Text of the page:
Why website tab navigation isn’t enough…
Did you know that the visitors to your site can be broken down into 3 types of navigator?
When designing a website and especially a homepage you need to take into account the 3 different preferences people have when browsing online.
Website designers and therefore website designs tend to consider visitors as one amorphous lump of online prospects, but in reality they respond very differently to the way your site is designed.
3 Main Browsing Types of Visitors
Site searchers tend to be people who know what they want . They’ll type in the name of the product or service they’re looking for in your search box.
Because they already know the name of the product or service they’re looking for, you’re going have problems if you’ve decided to give your products or services a unique name to be ‘different’. The reality is your products won’t be found. Not only that you’ll have just lost a visitor and the ‘bounce’ could affect your relevancy score for future search result rankings.
So be conventional. Call your products and services by the name everyone knows them as.
Tip: make sure the site search system you’re using is a good quality one – they’re not all the same. Some out of the box site search offerings are poor, either in terms of actually finding the products being searched for or displaying them in an easy to understand and engaging format.
Most web designs are built around the assumption that every visitor is a tab navigator. It’s true that tab navigation on your website is very important. It gives visitors an instant understanding about what your website is about and the breadth of products or services your company offers – all without having to click a button.
Mega drop down menus (those menus that show more options when you hover a mouse pointer over them) are another great invention that allows visitors to see more of your content. They can then decide whether to invest their time to progress further into your site without having to invest a mouse click.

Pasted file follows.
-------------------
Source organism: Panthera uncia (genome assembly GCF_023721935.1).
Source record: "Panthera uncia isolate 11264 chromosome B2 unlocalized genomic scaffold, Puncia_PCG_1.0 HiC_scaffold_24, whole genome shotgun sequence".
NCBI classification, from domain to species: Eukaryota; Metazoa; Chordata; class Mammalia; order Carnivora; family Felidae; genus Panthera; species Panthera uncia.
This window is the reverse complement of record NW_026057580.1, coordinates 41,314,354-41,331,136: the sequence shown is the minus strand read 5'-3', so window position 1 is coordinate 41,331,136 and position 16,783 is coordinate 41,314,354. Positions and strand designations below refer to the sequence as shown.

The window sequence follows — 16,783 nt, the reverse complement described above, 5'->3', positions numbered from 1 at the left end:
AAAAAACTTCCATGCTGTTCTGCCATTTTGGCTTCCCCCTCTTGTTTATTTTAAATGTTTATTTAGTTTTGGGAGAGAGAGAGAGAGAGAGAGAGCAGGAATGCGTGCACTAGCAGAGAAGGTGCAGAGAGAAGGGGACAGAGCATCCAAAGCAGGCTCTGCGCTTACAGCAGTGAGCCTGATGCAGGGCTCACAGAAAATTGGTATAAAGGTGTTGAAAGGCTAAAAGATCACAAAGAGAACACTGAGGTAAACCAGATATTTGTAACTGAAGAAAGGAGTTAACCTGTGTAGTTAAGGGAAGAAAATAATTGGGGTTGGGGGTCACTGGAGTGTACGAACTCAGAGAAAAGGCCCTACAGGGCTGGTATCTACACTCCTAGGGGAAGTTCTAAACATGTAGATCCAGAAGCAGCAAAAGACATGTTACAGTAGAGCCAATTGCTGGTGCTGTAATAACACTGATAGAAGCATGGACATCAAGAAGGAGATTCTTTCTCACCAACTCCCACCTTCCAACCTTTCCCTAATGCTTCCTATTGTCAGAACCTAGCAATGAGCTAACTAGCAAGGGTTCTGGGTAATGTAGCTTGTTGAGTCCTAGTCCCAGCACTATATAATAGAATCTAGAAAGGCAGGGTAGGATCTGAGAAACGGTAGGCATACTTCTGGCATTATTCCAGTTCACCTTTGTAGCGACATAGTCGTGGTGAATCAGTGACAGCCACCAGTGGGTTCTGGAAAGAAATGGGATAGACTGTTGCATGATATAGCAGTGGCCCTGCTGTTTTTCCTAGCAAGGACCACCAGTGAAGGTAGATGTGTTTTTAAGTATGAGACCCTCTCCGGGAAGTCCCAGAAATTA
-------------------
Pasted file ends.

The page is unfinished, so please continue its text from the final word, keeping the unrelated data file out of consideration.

On the subject of mouse clicks you should consider each click a visitor has to make as a considered investment by them. They’re weighing up time spent towards the likelihood of finding the thing they’re looking for against a waste of time which they could have spent better elsewhere.
So make the words you use to describe each navigational element (tab heading) meaningful and logical – don’t make the visitor think about what products or services are hidden behind each heading or they’re likely to leave.
Tip: don’t hide website tab navigation behind the three bar hamburger menu icons on desktop or tablet – it’s ok on smartphone form factors (but even some pioneering designs are shunning it here too).
Content navigators on the other hand are, as the name implies, content junkies. These visitors prefer to interact with the content of a page rather than the dedicated navigational elements like the navigation tabs or site search box.
Unfortunately most homepages don’t have a structure which even closely resembles the layout of the various categories of products or services on offer by the site. It’s usually just a massive promotional image with a random collection of ‘products in focus’, often driven by the demands of the various product managers within the business.
So what? It’s not that important is it?
You may be surprised to learn than on average more than 50% of your visitors to your homepage will want use the content to navigate rather than either site search or tab navigation.
It’s not surprising really when you consider that only around 30% of your total page visits will be to the homepage – the vast majority will be interacting with your product and category pages and… you guessed it they’ll be predominantly interacting with the content on those pages and not the tab navigation.
Unless you’re a household name spending £100,000’s a month on advertising your visitors will not know the range of products or services your sell, and they won’t spend long looking through every navigation tab to get a feeling for what you sell either.
Tip: make sure the content on your homepage represents the information architecture and tab navigation structure of your site. On a recent client project we saw an increase in content navigation to 60% of total homepage interaction. This lead to over 50% higher clicks to deeper content – all by redesigning the homepage to reflect the site structure. Find out more about homepage design
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